On the first day of trading, the stock drops 8%
The public offering price of $38 per share is the low end of the IPO range. At that price, the company was worth $32 billion. When the U.S. consumer investing and trading app began to allow investors to trade its shares, they went down sharply, off more than 10% in the first hours of its life as a floating stock.
The day ended with a value of $34.82 per share, off 8.37% from the previous day. The company sold 55,000,000 shares in its IPO, generating gross proceeds of $2.1 billion, but that figure may rise if its banks purchase their available options. The company is well-capitalized to chart its future according to its wishes.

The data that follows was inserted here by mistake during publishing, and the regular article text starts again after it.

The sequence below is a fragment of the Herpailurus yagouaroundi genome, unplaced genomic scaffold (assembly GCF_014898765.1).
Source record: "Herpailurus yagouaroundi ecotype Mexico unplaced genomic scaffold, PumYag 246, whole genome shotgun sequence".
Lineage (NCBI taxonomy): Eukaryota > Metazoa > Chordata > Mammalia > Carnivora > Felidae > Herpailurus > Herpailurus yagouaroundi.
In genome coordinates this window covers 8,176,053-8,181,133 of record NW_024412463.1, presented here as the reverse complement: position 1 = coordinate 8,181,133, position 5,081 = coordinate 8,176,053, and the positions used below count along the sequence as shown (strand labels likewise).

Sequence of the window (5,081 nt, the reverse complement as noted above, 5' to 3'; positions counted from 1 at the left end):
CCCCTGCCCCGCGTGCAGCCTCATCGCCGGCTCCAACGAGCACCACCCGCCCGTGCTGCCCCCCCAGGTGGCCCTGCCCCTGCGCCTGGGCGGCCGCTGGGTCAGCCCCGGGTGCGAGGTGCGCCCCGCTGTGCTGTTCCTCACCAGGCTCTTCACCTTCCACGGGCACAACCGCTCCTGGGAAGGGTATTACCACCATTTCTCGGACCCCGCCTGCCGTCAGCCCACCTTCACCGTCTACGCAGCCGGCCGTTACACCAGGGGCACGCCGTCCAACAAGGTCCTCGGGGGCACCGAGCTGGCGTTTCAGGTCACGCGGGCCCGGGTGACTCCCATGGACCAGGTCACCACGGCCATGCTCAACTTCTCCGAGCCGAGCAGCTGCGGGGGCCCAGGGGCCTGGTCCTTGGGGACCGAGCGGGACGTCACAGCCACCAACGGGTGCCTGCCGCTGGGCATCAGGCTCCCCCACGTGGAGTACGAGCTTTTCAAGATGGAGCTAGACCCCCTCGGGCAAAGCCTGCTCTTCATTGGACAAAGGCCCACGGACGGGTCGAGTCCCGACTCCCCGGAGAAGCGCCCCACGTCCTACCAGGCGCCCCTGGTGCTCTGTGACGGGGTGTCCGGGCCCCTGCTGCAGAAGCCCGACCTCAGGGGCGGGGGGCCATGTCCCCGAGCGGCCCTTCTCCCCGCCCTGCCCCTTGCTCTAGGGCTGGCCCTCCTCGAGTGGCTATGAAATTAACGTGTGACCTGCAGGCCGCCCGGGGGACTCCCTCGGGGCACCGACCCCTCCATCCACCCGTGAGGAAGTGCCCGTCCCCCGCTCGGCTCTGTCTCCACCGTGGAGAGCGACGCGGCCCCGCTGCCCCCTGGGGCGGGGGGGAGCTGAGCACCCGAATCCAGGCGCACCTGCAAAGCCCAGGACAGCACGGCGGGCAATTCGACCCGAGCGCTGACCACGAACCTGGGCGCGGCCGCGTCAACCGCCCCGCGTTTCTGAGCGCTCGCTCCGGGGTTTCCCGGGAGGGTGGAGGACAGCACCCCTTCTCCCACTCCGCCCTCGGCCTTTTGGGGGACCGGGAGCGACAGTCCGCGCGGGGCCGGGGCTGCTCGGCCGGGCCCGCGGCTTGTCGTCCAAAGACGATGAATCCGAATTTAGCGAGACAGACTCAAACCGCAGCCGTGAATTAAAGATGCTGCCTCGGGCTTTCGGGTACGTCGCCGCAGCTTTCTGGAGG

The stock went down due to a tension between growth and safety. We have seen a lot of big brand, consumer-facing tech companies in the last year, and you might be surprised that Robinhood didn't close the day up 80%. There were huge debuts for DoorDash andAirbnb.
A few things could be at play, including the fact that a big chunk of the IPO was made available to its own users. In practice, Robinhood gave its investors and traders shares at the same price and level of access that big investors were given to curtail early retail demand. It is a nice idea.
The early supply/demand curve may have been changed by the lowered retail interest in its shares. Some bulls may have been scared off by the company's warnings that its trading volumes could decline. In the stonk and meme-stock era, the downward debut of Robinhood is a bit of a puzzle.
We dig more into investor sentiment regarding the company's future performance as the company's stock finds its footing. We have more coming on the company's debut, including notes from an interview with the company's CFO."